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闲聊:Free Pascal,FPC党,P党

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 楼主| 发表于 2015-10-26 10:53:44 | 显示全部楼层
国际上有一个Decimal BASIC,是用Free Pascal写的,开源,一直在更新和维护。而且还有一个配套的把Decimal BASIC源代码自动转换成Free Pascal源代码的工具,也是用Free Pascal写的。
 楼主| 发表于 2015-10-26 11:02:01 | 显示全部楼层
hdst 发表于 2015-10-26 10:49
:=赋值还要打两个符号,很麻烦,还有这个标识符大小写,看着倒是清楚,还要转换不是,shift,x,shift...

由于C的赋值符号只要一个=号,为了避免出错把等于的比较运算搞成赋值,专家建议判断c==4写成
4==c

就冲这个,我喜欢:=

F-35如此推迟,用C族语言写系统软件应该也是灾难原因之一。
F-22的软件是用Pascal族的Ada写的,比F35顺利多了。
我就是喜欢这个:=
发表于 2015-10-26 11:30:52 | 显示全部楼层
cb001 发表于 2015-10-26 11:02
由于C的赋值符号只要一个=号,为了避免出错把等于的比较运算搞成赋值,专家建议判断c==4写成
4==c

各有所好吧。
不过呢,根据李莉教授的说法,f22和f35都是用c++写的,所以故障频频,参见2013年央视某军事节目
 楼主| 发表于 2015-12-11 07:00:13 | 显示全部楼层
Why C is not My Favorite Language


1. Popularity - Accidents of History

C is the most popular programming language in use today. Its popularity derives from the widespread belief that C is a simple, fast and portable programming language. While actually, the popularity of C is the result of historical accidents. At a time, when people need a system implementation language, which should be efficient enough to replace the assembly language, as well as has greater readability and writability, C happened to satisfy these requirements and became the language for nascent Unix operating system. It is the success of Unix system led to C's popularity today. Is C really a language as good as its enthusiasts' belief? I don't think so.
2. What make a C programmer crazy?

Every C programmer must have experienced irritating debugging problems with C, which sometime can drive people to mad for spending hours to find the bugs while finally it turns out to be some misleading features of C. Now I will give some examples.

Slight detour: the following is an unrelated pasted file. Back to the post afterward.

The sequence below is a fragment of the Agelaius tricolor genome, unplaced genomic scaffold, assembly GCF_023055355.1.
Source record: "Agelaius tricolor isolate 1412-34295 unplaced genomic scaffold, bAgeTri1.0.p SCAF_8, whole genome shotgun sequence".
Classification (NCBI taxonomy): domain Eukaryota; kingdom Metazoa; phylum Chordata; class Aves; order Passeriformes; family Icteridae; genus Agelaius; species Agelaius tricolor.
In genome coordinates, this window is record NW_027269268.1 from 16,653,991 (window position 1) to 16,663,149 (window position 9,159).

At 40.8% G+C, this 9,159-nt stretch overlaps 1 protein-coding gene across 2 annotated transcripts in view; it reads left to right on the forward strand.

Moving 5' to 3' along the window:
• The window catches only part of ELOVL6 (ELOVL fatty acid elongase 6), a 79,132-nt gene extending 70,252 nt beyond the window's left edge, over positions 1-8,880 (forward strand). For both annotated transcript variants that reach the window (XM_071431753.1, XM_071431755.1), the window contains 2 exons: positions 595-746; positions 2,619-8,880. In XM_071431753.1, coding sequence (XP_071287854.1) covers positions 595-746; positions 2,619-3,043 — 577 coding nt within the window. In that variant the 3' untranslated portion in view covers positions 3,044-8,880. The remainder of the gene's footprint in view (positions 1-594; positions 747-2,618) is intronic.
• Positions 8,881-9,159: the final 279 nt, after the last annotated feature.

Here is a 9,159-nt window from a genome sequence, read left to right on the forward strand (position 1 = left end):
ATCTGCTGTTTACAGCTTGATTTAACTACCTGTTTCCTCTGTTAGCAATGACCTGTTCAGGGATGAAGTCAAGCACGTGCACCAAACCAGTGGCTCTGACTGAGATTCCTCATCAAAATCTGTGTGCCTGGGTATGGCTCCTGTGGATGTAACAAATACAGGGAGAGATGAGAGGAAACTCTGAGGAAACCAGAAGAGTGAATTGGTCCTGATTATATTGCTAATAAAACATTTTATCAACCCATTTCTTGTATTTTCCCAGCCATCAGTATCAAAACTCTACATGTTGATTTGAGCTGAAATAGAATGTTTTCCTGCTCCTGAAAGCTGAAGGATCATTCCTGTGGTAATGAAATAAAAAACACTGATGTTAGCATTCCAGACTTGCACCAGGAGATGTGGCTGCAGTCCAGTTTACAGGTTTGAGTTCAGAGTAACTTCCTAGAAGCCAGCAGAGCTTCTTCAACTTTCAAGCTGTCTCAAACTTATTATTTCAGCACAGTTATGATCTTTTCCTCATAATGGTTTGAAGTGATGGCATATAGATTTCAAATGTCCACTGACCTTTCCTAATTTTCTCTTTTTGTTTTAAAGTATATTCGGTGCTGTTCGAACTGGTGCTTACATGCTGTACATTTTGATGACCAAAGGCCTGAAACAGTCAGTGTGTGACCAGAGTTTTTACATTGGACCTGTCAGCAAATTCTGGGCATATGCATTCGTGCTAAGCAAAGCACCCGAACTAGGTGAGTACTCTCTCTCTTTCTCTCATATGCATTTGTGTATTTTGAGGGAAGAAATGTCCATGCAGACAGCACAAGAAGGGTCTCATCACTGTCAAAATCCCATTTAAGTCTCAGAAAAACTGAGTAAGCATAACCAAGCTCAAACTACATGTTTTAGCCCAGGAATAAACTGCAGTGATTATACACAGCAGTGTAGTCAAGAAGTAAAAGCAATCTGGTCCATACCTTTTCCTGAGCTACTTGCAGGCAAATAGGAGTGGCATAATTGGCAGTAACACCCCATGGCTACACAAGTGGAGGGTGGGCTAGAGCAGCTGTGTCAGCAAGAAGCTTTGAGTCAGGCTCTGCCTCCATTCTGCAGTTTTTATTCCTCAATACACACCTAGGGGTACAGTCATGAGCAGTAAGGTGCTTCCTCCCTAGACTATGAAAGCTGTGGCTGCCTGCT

Bug 1: Unsafe returned values

char * f() {
   char result[80];
   sprintf(result,"I am a char array.");
   return(result);    /*  result is allocated on the stack. */
}

int test()
{
   char *p;
   p = f();
   printf("f() returns: %s\n",p);
}

The char array result is a local variable. The "wonderful" thing about this bug is that the compiler can't detect this error and sometimes the program seems to be a correct as long as nothing has reused the particular piece of stack occupied by result. This is not a rare bug but sometime it will take you hours figure out when it is mixed in a somewhat long and complex program.

Bug 2: Bug with pointer, parameter and ++

Sometimes, C programmers are always very happy with the conciseness of C program. But the conciseness of C is either at the expense of readability or compromised by detailed comments. Also the lack of readability always causes errors. See the following procedure:

substring(char** pstr, char ch)